Paul Norton '11 of Amherst, Mass., has led a resurgence for the Brandeis men's cross country team. An All-New England performer who was the Judges' top runner for much of the 2008 season, Norton is expecting big things from the second half of his Brandeis career. Learn more in this installment of Seven Questions.
1) What has been the highlight of your athletic career so far?
Undoubtedly making the NCAA Cross Country championships as a team [in 2008]. Brandeis had not sent a team in ten years and to be the team to end that drought was a very special feeling. I think it marked the beginning of a new chapter in Brandeis Cross Country. The feeling of accomplishing a monumental task like that as a team and knowing that all the hard work we put in had paid off was extremely gratifying. Running at NCAAs was also an amazing experience for all of us, as it was the first time we really got a chance to test ourselves against the best that’s out there.
2) What makes your team special?
While every team on campus is very tight knit, no other team
competes three seasons a year. We practice, compete, and travel
together with the women’s distance team all year long, which
I really think contributes to us having a very close team across
both genders. We do everything together, and always take over the
same corner in lower Usdan.
Another thing that makes our team special is that we have an extremely bright future. Despite coming off of the most successful season Brandeis has had in years, we are also a very young team. We only had one senior in our top seven, the rest were freshmen and sophomores. Knowing that we were 20th in the country and that we have two more seasons to gain experience and compete together makes me really excited about what we can accomplish in a year or two's time.
3) How do your experiences on the track translate to the class room/world?
Tenacity and discipline are two things essential to being a good distance runner. I run 90 miles a week and often have to be up as early as 7 to get in a run before my first class. As a result, I am forced to manage my time well and complete work in a disciplined and timely fashion.
Another thing that distance running has taught me is to never give up. When I started running I was one of the slowest kids on the team freshman year of high school. I could barely run a mile and never imagined myself as a competitive runner. However, I kept training as hard as I could and eventually became one of the better runners in Massachusetts and now a competitive collegiate runner. If I ever encounter setbacks in my life, I always think back to freshman year cross-country season and remember that as hard as something seems, hard work will usually pay off.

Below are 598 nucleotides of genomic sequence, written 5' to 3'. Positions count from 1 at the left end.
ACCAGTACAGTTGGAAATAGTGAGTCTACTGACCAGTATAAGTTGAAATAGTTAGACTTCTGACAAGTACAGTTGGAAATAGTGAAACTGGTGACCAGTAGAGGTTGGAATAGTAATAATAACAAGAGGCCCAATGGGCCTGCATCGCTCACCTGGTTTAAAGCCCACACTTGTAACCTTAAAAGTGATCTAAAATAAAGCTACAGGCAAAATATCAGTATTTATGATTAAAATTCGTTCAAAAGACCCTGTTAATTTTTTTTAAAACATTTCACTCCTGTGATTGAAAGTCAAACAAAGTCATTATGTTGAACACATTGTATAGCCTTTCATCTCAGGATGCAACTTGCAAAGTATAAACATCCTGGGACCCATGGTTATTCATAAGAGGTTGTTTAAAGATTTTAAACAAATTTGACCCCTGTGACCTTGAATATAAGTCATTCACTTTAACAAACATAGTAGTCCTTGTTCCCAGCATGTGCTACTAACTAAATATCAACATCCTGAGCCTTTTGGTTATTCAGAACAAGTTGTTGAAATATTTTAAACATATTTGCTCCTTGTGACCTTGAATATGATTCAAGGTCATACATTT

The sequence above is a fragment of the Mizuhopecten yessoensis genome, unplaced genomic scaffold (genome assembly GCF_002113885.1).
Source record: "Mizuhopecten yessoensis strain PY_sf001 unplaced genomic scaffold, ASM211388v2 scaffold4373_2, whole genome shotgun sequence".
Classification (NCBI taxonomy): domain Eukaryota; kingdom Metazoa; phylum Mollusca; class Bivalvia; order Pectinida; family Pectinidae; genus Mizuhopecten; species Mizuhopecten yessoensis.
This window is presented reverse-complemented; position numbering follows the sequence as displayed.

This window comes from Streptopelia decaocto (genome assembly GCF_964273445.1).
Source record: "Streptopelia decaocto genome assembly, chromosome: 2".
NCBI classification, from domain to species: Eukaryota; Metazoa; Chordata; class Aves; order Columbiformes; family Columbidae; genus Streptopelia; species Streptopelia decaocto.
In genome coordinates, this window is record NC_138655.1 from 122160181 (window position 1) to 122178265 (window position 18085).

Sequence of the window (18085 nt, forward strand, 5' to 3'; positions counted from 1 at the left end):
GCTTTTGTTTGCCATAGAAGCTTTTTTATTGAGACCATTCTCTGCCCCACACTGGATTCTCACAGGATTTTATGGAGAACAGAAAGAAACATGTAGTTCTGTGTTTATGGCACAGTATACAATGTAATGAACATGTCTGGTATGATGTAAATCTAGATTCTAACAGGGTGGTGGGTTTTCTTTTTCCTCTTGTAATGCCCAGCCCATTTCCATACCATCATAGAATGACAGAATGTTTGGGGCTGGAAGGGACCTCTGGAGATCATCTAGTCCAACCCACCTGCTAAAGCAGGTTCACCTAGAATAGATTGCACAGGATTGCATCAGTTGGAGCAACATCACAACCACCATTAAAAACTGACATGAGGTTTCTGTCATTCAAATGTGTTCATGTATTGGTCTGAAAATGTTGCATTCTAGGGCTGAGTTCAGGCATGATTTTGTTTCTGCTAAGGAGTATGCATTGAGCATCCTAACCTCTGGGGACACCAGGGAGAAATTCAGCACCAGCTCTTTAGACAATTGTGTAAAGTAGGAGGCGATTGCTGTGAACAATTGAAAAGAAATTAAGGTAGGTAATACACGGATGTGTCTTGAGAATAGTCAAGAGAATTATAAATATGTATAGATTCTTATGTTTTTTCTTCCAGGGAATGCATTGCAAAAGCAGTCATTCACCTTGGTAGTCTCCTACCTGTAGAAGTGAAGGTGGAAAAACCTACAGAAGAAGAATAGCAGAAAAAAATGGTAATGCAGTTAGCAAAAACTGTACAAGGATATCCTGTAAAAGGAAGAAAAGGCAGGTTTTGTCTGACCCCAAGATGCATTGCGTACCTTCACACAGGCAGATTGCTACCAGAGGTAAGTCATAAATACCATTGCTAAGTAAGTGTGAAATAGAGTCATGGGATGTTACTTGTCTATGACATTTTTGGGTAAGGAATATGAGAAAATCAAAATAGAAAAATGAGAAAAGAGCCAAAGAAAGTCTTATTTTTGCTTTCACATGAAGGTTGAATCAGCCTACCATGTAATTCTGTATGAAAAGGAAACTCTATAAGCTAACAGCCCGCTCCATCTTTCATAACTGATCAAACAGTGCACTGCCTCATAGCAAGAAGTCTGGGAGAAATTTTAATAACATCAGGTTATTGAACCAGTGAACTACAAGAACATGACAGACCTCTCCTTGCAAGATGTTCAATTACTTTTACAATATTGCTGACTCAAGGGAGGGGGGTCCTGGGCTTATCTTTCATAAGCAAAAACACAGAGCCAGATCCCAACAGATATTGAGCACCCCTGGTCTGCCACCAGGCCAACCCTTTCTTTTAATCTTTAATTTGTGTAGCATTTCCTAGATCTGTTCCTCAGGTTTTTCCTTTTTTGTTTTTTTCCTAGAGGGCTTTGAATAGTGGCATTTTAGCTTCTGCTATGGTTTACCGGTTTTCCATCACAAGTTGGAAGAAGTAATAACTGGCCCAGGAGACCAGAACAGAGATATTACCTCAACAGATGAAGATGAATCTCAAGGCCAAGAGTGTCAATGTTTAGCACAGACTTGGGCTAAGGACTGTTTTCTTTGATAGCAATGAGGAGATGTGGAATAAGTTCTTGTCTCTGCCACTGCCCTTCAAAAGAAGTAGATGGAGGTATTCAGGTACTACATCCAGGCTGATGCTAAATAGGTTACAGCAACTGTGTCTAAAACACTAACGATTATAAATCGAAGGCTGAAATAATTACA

4) What is your favorite class and why?
My favorite class that I’ve taken so far is Tom Shapiro’s Wealth and Poverty out of the Heller School. As an economics major, the widening income gaps in the United States have always interested me, and I really enjoyed seeing different types of social science framework applied to a significant problem facing our country today.
5) What is your favorite non-athletic activity at Brandeis and why?
My favorite non-athletic activity would have to be the chamber music performance class. I’ve been playing cello for eleven years and I love classical music. Chamber music - performing in small groups such as string quartets and piano trios - is my favorite type of music to play, as it combines the individual aspects of solo playing with the group aspects of an orchestra.
6) What are your aspirations after Brandeis?
While nothing’s set in stone, I see myself eventually going into some kind of policy work. I’m not sure of the specifics, but I know I eventually want to go to graduate school for public policy and work for either some type of NGO or in government. I don’t want to go straight to graduate school, so I think right after I graduate I’d like to either get some type of policy-related job or do a service program like Teach for America or Cityyear.
7) What is something surprising we might not know about you?
The summer before my freshman year [at Brandeis], I was hit by a car running, and ever since then I have been extremely skittish around cars when I run. While some of my teammates might make fun of me for waiting for a walk signal at a stoplight, or yelling when one of them runs into the road, I figure better safe than sorry!